The Environmental Agenda for the Next Administration


The Michigan Law Review’s companion journal First Impressions this week published an online symposium on The Environmental Agenda for the Next Administration.

The new President in 2009 will follow an administration which has not been seen as proactive in developing environmental policy to address issues of climate change, alternative energy, and sustainability. Environmental organizations, legal and policy academics, and industry officials are beginning to debate the necessary focus of that next administration as it endeavors to develop sustainable environmental policies. As the nation’s major environmental laws were enacted three decades ago, when the country faced very different environmental problems, this symposium proposes a fresh legal and policy approach to climate change, alternative energy, and sustainability for the next presidential administration to follow.

The extended post contains a more complete description of the symposium and links to the essays.

Lisa Heinzerling of the Georgetown University Law Center (and lead author the Massachusetts v. EPA brief) suggests several steps that the next administration can take within existing statutory frameworks, since many of the previous administration’s actions and omissions can be remedied by executive action alone.

Ann E. Carlson of the UCLA School of Law believes that the next administration should allow exemplar states to take a leadership role in setting emissions standards for appliances, in light of ineffective federal efforts in this area.

Thomas P. Lyon of the Ross School of Business and the School of Natural Resources and Environment at the University of Michigan recommends that the next administration should create a partnership between the United States and China to develop technology for carbon capture and sequestration.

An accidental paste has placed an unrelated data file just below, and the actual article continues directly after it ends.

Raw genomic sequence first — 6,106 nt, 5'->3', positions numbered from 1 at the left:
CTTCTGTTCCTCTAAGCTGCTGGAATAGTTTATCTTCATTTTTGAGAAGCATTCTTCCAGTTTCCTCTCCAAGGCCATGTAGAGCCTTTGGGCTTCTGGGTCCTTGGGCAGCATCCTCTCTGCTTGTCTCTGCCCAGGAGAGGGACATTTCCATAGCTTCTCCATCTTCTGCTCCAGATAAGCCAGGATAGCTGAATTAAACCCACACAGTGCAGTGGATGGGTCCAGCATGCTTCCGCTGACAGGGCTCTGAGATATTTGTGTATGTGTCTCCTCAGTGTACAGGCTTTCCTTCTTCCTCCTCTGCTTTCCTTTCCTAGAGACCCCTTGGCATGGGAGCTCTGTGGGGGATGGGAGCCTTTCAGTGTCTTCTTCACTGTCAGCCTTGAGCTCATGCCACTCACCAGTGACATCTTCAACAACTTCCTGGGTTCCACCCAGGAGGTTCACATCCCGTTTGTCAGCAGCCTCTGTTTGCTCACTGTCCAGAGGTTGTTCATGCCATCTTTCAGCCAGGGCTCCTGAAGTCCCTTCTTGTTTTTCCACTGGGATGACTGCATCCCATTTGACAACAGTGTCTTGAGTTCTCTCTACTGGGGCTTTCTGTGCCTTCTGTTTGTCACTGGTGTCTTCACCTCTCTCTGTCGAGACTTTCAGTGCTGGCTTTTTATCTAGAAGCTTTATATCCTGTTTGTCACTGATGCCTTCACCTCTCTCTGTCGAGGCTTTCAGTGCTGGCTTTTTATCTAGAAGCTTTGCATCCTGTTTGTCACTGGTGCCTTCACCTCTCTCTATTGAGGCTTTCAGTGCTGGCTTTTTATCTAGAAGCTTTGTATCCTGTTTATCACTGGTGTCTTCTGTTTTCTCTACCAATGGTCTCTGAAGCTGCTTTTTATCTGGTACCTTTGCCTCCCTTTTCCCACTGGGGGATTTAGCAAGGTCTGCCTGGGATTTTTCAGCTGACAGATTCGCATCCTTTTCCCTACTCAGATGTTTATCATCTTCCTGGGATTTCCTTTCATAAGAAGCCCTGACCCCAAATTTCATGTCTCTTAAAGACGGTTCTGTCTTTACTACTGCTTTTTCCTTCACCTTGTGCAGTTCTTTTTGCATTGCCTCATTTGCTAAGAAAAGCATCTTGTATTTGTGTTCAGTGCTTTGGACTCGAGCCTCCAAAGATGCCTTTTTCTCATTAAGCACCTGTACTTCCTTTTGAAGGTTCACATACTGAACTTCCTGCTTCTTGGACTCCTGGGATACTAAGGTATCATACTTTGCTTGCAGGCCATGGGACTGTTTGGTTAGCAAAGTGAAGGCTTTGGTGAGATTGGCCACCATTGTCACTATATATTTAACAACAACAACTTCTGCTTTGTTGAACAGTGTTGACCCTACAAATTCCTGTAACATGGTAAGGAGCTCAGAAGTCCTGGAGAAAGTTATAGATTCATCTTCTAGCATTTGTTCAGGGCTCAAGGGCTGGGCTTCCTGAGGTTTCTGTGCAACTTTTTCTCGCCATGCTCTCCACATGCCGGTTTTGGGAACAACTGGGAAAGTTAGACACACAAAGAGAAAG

Jonathan Z. Cannon of the University of Virginia proposes that the next administration order federal agencies to adopt sustainable practices related to resource management, and also create an interagency Sustainable Watersheds Task Force to coordinate efforts among federal agencies and state and local governments to promote watershed protection.

Amie Medley of the University of Michigan Law School argues that the next administration should facilitate local, citizen-driven efforts: individuals taking action in their homes and communities in order to decrease the unsustainable demand for natural resources.

Joshua Van der Ploeg of the University of Michigan Law School suggests that the next administration work to promote a new international framework for regulating greenhouse gases that will balance the needs of developed and developing nations, and should adopt domestic policies that will further that effort.

To download a PDF of the entire symposium, feel free to click here.

Additional First Impressions content is available at

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